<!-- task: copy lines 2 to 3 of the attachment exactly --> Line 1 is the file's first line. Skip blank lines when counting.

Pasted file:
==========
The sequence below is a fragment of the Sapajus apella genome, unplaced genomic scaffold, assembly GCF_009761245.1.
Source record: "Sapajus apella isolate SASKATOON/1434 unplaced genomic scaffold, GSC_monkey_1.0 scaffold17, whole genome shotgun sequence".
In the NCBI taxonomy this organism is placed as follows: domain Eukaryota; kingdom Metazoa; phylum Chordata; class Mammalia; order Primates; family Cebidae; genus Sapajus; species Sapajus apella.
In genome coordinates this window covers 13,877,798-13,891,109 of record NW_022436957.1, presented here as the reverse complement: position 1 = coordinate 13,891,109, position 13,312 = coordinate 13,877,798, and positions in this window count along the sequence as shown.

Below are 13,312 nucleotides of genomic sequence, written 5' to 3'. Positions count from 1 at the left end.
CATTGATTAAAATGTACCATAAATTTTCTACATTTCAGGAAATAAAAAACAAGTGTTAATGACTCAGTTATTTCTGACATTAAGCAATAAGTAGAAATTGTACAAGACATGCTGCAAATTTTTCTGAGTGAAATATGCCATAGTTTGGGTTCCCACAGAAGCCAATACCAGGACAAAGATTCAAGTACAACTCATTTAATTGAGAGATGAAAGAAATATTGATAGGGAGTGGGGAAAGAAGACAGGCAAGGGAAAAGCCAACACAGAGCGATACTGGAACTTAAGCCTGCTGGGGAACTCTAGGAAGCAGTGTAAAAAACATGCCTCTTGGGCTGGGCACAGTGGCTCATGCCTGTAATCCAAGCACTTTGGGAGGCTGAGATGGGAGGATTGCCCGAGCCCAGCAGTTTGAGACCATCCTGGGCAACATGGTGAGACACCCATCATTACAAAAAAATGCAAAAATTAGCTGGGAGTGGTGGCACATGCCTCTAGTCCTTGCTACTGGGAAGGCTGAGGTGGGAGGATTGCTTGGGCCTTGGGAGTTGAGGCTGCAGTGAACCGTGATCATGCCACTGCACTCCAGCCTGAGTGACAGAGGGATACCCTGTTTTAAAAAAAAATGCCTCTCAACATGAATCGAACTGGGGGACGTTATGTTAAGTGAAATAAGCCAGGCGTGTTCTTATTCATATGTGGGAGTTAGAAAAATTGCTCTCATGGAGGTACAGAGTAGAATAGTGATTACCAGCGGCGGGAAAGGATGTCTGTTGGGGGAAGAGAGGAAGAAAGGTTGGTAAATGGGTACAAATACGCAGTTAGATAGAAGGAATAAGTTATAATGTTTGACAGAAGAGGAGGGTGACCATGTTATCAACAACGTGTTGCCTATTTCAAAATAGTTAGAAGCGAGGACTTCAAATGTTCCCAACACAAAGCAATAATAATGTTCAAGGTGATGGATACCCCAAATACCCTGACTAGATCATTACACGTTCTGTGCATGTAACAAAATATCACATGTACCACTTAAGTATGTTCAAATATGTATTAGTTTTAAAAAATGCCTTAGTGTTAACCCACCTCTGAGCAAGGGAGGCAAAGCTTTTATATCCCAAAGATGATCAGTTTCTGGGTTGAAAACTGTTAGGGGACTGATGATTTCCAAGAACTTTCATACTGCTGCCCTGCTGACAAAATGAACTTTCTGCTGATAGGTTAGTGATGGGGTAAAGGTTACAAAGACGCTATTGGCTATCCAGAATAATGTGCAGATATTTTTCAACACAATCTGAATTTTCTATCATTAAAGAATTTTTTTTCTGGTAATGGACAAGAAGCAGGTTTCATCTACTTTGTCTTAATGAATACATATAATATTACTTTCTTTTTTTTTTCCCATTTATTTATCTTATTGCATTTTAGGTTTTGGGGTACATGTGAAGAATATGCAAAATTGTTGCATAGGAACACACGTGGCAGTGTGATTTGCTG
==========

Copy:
Source record: "Sapajus apella isolate SASKATOON/1434 unplaced genomic scaffold, GSC_monkey_1.0 scaffold17, whole genome shotgun sequence".
In the NCBI taxonomy this organism is placed as follows: domain Eukaryota; kingdom Metazoa; phylum Chordata; class Mammalia; order Primates; family Cebidae; genus Sapajus; species Sapajus apella.